Why does ErdoIan want to be an executive president?

The 7 June elections are fairly critical for the near future of Turkey. The ruling Justice and Development Party (AKP) — which has been in power for 13 years — offers nothing new other than what it calls a and”Turkish-styleand” presidential model for the future of Turkey. President Recep Tayyip Erdogan wants to move to this model, but even his own party is not so enthusiastic in defending this idea because everybody sees why Erdogan wants this system so badly.
The corruption investigations that went public on Dec. 17 and 25 were covered up. To do this, Erdogan and the AKP suspended the law and put extreme pressure upon the judicial mechanisms. If they can, they will even take words like and”thievery,and” and”corruptionand” and and”briberyand” out of the dictionary. But even then they will not rest easy. They are aware that the truth will come out eventually. They feel they have to remain in power forever to postpone their inevitable prosecution. This is what an executive presidency means for Erdogan and the AKP, which is now filled with figures wholly in submission to him.
Despite the fact that he reshaped the party and ensured the nomination of figures loyal to him in the elections, Erdogan does not fully trust the AKP. He believes he will feel safe only if a and”Turkish-styleand” presidential system is introduced because only then will nobody be able to check his actions. This is why Erdogan wants to become an executive president. This is also why Erdogan is frantically holding an election campaign of his own because he does not find Prime Minister Ahmet Davutoiluand’s performance sufficient. He does not find the efforts of AKP figures to be enough. He sees the activities of his own support base as insufficient and unexcited.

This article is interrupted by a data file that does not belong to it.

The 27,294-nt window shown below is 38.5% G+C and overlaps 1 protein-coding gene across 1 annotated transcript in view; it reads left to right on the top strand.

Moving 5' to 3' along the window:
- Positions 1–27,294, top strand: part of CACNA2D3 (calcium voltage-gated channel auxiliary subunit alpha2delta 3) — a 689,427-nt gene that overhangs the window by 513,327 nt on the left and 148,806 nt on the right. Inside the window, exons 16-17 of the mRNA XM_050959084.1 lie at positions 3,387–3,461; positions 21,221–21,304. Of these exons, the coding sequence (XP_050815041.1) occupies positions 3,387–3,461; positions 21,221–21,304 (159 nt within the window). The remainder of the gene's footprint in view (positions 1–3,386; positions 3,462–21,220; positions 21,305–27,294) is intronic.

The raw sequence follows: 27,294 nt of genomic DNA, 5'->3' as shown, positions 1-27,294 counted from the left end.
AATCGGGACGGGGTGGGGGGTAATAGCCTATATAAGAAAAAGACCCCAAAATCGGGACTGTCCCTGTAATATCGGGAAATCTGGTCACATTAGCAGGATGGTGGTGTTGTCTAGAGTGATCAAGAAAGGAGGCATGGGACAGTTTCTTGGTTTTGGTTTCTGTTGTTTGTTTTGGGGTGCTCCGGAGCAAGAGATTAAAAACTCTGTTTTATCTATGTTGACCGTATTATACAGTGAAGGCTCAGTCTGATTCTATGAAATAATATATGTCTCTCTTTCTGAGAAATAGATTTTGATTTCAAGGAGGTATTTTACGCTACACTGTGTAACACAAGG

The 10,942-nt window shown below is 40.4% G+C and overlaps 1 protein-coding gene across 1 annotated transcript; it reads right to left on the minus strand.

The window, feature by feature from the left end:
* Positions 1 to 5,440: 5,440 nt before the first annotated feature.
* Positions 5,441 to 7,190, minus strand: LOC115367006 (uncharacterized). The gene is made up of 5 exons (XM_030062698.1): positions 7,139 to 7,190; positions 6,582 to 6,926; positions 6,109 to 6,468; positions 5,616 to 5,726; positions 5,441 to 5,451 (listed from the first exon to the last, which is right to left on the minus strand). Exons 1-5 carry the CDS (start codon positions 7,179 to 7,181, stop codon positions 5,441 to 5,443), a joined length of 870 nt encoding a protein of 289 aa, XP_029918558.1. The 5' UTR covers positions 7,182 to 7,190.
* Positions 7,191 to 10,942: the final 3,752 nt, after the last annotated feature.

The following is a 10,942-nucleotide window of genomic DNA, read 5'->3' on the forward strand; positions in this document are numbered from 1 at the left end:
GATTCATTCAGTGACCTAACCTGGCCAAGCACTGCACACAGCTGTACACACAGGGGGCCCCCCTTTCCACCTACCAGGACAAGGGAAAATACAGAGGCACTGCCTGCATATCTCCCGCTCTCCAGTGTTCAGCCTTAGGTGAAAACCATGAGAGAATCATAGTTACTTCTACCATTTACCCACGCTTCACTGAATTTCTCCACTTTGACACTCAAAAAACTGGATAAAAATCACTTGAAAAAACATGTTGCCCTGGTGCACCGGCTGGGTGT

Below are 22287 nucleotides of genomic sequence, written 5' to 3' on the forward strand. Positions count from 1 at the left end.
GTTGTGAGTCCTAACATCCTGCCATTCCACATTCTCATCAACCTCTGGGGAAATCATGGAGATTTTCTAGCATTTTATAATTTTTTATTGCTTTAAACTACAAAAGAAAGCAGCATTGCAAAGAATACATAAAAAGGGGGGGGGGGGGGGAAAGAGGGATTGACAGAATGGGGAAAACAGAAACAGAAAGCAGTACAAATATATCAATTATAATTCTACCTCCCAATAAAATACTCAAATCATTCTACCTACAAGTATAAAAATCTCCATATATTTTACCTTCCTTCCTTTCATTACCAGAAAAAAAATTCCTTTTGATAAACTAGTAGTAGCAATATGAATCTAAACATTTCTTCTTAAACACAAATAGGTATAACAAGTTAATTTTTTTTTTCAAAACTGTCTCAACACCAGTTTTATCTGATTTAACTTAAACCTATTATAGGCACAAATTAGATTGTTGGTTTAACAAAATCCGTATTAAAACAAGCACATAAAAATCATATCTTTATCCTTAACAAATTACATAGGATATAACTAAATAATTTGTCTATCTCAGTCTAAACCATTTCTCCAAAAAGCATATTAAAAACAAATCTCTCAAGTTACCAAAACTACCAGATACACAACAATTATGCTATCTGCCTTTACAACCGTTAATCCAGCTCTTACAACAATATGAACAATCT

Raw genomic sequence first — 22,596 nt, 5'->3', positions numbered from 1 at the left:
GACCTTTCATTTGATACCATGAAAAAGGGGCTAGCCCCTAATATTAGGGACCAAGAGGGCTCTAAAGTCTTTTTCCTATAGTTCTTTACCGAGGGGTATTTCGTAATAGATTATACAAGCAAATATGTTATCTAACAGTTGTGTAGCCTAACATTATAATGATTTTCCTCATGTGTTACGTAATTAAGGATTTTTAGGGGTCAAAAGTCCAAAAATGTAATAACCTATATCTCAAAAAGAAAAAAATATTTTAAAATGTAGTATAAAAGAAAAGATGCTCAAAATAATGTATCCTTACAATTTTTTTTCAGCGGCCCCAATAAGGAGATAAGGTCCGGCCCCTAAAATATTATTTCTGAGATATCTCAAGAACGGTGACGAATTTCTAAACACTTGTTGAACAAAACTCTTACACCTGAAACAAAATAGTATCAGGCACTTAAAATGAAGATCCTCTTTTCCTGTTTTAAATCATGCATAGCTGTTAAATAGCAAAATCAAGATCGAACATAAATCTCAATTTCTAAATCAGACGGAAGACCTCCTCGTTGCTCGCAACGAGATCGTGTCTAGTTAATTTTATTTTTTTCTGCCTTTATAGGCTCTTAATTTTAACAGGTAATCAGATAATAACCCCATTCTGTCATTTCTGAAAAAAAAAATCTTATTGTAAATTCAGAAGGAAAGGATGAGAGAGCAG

He is alarmed by the rise of the opposition parties. For this reason — despite the fact that it means violating the constitutional requirement of presidential impartiality — he speaks every day in a political rally. In his speeches he attacks the opposition parties. This alone is sufficient proof that the June 7 elections will not be fair.
The Peoplesand’ Democratic Party (HDP) is especially targeted. The mildest accusation directed against this party is that they are extension of a terrorist organization. The prime minister and president make these accusations, but why donand’t they take legal action against this party if what they say is true?
If he had not stood firmly against Erdogan and stated that they would work to ensure that he would not be allowed to change the Constitution, Erdogan and the AKP would probably not have attacked HDP Co-chairperson Selahattin Demirtai so fiercely.
Despite their frequent references to democracy, Erdogan and the AKP are afraid of a fair election. They rely on perception operations, accusations and slanders and they use public resources as their own.
I have been taking the pulse of the voters in different parts of Turkey for a while. The Kurdish voters who supported the AKP in the past elections now tend to support the HDP and Demirtai, mostly because the settlement process with regards to the Kurdish question was shelved by Erdogan. Voters are concerned that even if it passes the 10 percent election threshold required to enter Parliament, the HDP would be denied seats through manipulation. I believe that this rumor is being disseminated by the AKP to ensure that undecided voters would not support the HDP for fear of wasting their votes.
For this reason, the opposition parties should take serious measures to ensure election security and instill confidence in the process among the people.

SOURCE: Today’s Zaman